The CD stores information in thousands of tiny grooves on its surface. When white light hits the grooves, the light bends to travel around the grooves. Different wavelengths bend by different amounts (the amount also depends on the angle at which the light hits the CD). Since different wavelengths bend by different amounts, the mixed-wavelength light hitting the CD spreads into a visible spectrum, with red at one end and violet at the other.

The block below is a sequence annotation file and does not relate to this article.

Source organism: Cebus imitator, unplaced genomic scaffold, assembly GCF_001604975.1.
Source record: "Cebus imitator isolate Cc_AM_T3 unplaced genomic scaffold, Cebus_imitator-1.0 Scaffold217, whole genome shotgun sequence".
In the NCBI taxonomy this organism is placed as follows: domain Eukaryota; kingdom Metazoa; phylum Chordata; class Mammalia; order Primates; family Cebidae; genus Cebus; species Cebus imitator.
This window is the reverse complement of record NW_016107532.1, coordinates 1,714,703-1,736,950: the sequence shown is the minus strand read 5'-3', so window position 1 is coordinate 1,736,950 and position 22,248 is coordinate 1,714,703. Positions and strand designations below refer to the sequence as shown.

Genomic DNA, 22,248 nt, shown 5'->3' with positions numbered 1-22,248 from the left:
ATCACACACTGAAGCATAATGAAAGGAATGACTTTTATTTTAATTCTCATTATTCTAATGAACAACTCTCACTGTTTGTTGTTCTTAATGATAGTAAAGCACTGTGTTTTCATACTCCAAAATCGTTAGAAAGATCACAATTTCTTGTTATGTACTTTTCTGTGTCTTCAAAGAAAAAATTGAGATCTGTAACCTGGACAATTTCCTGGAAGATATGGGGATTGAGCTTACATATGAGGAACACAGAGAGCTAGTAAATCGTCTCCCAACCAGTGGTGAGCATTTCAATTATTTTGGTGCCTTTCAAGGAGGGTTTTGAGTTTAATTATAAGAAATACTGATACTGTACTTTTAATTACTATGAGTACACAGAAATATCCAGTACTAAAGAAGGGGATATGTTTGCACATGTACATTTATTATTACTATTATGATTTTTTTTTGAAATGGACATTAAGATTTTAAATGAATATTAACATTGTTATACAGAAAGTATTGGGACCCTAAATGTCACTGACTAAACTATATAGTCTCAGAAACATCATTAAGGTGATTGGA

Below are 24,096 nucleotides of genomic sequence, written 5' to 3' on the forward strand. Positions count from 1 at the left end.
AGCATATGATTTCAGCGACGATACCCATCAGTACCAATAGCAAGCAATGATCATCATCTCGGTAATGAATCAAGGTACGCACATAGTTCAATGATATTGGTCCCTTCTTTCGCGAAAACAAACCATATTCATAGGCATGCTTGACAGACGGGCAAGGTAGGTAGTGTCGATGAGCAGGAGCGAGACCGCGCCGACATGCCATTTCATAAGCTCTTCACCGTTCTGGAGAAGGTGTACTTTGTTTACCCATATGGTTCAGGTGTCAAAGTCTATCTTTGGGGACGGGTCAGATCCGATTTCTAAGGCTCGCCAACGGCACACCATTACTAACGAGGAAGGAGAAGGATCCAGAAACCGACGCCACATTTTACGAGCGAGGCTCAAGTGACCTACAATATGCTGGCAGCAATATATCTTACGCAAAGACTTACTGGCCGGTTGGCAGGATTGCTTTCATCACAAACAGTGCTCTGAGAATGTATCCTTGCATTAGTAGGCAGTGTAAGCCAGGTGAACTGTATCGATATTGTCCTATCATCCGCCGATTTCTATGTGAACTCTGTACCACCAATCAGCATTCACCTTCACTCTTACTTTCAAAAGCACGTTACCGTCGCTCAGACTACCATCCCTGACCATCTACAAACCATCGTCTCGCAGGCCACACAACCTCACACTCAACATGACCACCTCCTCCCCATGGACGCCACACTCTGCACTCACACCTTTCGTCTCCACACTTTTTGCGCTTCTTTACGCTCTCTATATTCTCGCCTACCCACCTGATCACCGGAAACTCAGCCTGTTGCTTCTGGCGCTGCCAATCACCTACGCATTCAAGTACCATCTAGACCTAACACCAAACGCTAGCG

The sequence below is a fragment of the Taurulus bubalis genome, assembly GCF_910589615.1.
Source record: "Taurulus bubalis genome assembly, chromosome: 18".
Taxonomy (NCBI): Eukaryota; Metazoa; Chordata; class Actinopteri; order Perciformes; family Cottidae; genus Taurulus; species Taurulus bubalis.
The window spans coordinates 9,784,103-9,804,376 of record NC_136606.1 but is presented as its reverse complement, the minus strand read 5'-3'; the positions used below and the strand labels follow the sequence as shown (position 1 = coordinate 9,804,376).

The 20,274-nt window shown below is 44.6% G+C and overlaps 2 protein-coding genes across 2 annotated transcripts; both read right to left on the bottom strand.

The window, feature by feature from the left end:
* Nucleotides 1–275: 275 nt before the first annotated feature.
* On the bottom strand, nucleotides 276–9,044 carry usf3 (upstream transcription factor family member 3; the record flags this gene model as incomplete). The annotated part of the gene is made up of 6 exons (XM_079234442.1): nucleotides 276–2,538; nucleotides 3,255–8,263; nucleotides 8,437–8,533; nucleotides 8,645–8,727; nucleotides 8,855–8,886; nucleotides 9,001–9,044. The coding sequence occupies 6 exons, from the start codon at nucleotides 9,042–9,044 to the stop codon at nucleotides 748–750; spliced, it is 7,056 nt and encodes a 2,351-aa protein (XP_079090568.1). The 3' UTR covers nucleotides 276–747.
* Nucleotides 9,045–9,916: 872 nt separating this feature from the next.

With a compact disc (CD), you can see the visible spectrum of light. Hold the CD under a bright light, and slowly tilt it back and forth. You should see lines of color radiating out from the center. If you look closely, you can see the order of the visible spectrum (sometimes reversed) in the color patterns.